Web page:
LindaKNor (rep: 12.9k) posted Mar 16, 2013
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tylerhews
You shouldnt eat Nightlock berries either!
tylerhews (rep: 118) posted Mar 17, 2013
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Acidbaby
We have Dandelion festivals around here in the spring. Lots of Dandelion and Hame as well as Dandelion wine.
Acidbaby (rep: 6.83k) posted Mar 17, 2013
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cid681
@tylerhews what is a nightlock? Sounds like a mix of a hemlock and a nightshade.
cid681 (rep: 1.03k) posted Mar 17, 2013
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shopange08
I used to make dandelion necklaces when I was younger but it never occurred to me to try tasting one. Or clover. Very interesting article, thanks for sharing!
shopange08 (rep: 15.3k) posted Mar 18, 2013
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dddsss
like this! but believe that is lavendar, not asparagus in the picture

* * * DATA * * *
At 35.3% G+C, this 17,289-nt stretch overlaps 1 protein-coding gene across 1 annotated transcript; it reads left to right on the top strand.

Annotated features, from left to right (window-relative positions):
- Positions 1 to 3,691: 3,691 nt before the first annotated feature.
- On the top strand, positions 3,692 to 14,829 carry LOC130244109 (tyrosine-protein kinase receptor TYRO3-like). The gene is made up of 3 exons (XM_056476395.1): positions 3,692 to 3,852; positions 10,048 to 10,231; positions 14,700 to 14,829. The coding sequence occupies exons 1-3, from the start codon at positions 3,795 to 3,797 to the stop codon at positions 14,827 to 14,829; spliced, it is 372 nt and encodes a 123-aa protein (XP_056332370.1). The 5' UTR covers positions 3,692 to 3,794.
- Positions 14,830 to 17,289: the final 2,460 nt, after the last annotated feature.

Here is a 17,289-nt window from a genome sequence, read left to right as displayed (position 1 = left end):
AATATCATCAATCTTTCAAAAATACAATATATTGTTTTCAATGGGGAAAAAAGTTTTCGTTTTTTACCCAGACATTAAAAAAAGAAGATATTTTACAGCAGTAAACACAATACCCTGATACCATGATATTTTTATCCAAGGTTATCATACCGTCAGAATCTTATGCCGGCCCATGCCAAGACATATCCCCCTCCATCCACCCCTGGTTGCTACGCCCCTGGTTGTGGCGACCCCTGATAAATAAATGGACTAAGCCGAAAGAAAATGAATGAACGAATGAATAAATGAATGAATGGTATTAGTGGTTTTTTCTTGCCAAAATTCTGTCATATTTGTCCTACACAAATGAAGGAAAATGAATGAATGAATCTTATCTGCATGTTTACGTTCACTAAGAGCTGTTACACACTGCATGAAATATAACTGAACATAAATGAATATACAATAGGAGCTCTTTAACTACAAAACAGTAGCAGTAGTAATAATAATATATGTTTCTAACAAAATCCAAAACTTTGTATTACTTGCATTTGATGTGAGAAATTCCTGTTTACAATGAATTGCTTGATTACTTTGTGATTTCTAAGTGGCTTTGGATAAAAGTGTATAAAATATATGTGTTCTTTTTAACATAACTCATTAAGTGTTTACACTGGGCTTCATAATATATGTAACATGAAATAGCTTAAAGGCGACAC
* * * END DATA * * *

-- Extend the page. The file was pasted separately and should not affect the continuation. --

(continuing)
dddsss (rep: 12.4k) posted Mar 18, 2013
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erick99
Wild asparagus is thin and does look like lavendar :)
erick99 (rep: 17.6k) posted Mar 18, 2013
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nthsll
We used to chew on clover. Never ate it. It has a sour flavor to it.

Nice page erick.
nthsll (rep: 12.4k) posted Mar 18, 2013
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dddsss
ok, the stalks appear a bit thicker than lavender--would love to try it!
dddsss (rep: 12.4k) posted Mar 18, 2013
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fluffy
@nthsll: If it tasted sour, it wasn't clover, is was oxalis, which looks very similar.
fluffy (rep: 2.17k) posted Mar 18, 2013
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ukaran
You gave almost the good and other plants in the list. What else remaining?
ukaran (rep: 2.18k) posted Mar 18, 2013
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earltaylorjr
Very helpful info,
earltaylorjr (noob) posted Jan 22, 2014
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jannywright06
but where to get them
jannywright06 (rep: 137) posted Jun 10, 2014